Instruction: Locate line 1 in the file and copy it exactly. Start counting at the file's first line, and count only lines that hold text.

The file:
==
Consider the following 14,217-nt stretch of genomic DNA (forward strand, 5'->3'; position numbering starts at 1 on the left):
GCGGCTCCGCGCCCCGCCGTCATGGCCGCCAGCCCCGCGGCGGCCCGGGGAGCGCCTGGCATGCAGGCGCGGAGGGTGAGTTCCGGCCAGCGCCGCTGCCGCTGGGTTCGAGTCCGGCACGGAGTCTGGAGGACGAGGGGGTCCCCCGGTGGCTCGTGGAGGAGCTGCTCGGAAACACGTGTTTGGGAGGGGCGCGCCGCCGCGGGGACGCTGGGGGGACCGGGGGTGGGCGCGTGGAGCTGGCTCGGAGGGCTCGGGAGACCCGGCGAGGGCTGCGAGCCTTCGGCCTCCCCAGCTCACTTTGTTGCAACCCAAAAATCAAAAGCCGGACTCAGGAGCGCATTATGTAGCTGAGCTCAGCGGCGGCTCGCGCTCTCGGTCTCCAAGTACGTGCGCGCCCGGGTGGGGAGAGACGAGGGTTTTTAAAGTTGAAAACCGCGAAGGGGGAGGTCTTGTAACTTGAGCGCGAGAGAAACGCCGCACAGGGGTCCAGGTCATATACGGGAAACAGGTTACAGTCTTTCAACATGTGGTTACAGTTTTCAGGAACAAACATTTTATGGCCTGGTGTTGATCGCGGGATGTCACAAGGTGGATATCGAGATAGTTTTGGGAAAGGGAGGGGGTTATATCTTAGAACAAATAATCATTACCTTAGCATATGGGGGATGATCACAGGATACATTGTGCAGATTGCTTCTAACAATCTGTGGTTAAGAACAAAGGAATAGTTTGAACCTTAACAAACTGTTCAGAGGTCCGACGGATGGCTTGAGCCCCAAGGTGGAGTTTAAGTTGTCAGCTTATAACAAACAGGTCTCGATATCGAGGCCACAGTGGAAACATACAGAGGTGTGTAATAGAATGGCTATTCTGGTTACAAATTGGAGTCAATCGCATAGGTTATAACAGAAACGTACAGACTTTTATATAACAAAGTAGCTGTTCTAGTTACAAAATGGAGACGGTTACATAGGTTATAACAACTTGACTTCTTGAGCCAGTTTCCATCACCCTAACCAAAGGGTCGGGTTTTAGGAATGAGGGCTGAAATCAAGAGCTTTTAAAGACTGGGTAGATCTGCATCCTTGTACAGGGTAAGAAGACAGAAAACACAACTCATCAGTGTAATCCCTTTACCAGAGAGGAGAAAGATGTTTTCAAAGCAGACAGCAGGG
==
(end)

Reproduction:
Consider the following 14,217-nt stretch of genomic DNA (forward strand, 5'->3'; position numbering starts at 1 on the left):